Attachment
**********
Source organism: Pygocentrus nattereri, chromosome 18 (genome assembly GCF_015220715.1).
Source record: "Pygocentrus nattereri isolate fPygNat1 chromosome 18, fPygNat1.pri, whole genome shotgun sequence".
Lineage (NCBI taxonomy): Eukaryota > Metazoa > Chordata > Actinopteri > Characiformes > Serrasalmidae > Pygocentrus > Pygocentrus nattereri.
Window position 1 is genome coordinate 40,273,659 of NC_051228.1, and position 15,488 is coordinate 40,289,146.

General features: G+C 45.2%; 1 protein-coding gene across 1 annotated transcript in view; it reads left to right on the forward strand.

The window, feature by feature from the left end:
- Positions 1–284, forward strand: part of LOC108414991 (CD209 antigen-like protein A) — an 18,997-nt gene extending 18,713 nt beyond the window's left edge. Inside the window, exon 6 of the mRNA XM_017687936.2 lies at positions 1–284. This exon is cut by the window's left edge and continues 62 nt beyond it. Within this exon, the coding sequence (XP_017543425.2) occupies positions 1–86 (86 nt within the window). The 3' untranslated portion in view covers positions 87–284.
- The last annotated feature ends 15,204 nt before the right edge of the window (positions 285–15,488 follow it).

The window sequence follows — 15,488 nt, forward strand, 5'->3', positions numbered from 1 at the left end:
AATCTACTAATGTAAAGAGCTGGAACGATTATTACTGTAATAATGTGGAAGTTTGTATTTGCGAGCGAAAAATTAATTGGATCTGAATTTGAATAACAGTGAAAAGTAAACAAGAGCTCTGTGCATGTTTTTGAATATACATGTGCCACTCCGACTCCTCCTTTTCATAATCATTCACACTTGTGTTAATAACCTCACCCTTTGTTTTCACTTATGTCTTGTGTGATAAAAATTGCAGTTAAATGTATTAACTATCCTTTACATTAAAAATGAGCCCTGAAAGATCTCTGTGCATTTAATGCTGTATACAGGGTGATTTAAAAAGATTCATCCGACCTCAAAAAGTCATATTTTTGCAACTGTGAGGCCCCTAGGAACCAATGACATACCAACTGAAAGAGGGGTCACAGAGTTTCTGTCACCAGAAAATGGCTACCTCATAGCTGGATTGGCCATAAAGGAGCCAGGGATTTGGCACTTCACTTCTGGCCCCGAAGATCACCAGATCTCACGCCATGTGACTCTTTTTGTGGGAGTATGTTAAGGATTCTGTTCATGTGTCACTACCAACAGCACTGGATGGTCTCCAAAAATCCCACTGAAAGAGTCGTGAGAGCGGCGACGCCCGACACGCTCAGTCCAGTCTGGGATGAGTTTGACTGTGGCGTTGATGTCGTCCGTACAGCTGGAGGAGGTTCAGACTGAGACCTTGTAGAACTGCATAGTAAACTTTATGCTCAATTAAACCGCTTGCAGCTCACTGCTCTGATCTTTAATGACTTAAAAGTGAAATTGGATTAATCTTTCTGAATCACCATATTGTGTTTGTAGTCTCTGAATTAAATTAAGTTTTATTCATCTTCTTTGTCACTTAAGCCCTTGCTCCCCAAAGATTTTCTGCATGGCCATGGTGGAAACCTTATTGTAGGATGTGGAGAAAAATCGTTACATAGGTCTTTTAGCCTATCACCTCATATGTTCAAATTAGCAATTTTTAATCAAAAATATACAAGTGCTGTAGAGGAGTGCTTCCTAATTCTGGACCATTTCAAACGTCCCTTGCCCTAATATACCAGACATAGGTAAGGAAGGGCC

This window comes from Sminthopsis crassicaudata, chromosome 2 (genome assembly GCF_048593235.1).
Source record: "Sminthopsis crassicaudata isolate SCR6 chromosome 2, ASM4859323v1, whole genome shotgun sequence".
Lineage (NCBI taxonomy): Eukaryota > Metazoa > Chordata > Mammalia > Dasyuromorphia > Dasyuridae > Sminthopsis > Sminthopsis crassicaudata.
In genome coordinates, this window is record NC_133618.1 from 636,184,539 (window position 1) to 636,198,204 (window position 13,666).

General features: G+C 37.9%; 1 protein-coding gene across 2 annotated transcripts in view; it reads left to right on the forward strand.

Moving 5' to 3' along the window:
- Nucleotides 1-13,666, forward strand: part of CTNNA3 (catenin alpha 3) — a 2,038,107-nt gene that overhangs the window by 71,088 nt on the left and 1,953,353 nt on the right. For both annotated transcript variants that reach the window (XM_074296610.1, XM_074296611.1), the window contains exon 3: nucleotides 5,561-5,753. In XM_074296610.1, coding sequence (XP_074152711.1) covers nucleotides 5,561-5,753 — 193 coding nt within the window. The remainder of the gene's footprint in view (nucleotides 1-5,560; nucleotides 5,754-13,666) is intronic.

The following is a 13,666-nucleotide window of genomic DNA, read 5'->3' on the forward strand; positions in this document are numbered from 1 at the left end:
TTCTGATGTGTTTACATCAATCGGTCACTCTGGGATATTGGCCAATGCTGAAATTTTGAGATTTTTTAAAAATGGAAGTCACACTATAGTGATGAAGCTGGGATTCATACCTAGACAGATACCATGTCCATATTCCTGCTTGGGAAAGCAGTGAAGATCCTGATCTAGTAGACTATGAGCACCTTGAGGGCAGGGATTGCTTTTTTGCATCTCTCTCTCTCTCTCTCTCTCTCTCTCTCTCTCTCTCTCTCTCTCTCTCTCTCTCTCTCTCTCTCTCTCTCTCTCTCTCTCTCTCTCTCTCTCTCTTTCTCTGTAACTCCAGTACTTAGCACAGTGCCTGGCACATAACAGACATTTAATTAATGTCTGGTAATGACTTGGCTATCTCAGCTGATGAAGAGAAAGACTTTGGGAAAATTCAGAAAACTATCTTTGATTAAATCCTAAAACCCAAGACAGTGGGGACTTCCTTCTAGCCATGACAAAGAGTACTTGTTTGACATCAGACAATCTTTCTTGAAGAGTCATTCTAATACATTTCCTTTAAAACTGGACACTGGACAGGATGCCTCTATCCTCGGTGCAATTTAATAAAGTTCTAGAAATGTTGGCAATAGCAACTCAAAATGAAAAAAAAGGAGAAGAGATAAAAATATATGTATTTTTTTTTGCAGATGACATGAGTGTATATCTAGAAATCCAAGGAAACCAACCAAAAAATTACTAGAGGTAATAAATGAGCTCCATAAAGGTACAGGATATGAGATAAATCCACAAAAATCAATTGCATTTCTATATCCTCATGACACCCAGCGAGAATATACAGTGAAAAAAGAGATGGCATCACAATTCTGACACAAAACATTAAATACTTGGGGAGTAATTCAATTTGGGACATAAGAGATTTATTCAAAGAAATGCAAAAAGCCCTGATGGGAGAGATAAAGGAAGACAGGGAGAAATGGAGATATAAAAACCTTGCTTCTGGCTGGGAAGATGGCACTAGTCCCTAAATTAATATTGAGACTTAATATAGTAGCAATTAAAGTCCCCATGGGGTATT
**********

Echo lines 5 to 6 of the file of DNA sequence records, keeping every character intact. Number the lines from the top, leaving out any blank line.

General features: G+C 45.2%; 1 protein-coding gene across 1 annotated transcript in view; it reads left to right on the forward strand.

The window, feature by feature from the left end: